Voted by Wallpaper as one of the best restaurant designs of 2011, The Tote, in Mumbai, India, is a conversion of an abandoned colonial-era building located inside the Mumbai Race Course. Perhaps the most interesting feature of the restaurant is not its colonial setting, but the outdoor spaces shaded by slender rainforest foliage that provide an interesting setting for dining under the trees.
The renovation of the restaurant was overseen by the British architectural firm Serie, and local conservation policy required that a quarter of the building be preserved and inherited, while the remaining three-quarters of the building retained its roof profile. As a result, the profile of the new restaurant, built inside the old colonial building, was born.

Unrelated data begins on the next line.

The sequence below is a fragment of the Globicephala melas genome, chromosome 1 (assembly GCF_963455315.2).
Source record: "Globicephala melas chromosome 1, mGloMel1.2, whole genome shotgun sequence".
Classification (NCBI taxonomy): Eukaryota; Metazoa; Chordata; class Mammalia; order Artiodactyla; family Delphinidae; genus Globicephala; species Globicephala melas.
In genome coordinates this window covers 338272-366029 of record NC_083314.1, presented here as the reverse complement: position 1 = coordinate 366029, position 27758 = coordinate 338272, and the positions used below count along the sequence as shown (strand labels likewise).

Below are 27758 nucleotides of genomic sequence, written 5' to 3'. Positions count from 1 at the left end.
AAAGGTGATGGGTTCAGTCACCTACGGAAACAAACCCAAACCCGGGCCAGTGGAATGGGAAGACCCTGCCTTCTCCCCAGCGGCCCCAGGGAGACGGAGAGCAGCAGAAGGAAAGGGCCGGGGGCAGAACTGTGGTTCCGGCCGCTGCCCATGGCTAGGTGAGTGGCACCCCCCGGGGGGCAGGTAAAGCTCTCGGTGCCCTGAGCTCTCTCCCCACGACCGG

The designers, Chris Lee and Kapil Gupta, were inspired by the rain tree, and almost all of the restaurant’s design was inspired by outdoor elements.
The structure of the restaurant is based on the idea of tree branching, with white branches spread throughout the space, and the real branches of the outdoors connecting with those of the interior. The novel design makes people feel as if they are in a sea of trees.
The restaurant’s complex tree-like structure defines the separate dining spaces (bar, dining room, preparation and banqueting areas). The upper levels of the interior are intricately covered with three-dimensional wood panels that abstractly express the texture of the intertwining tree branches.
The designer’s intent is to reflect every small detail of the design, and the darker spaces are also creative and layered, so that the entire restaurant design is not monotonous.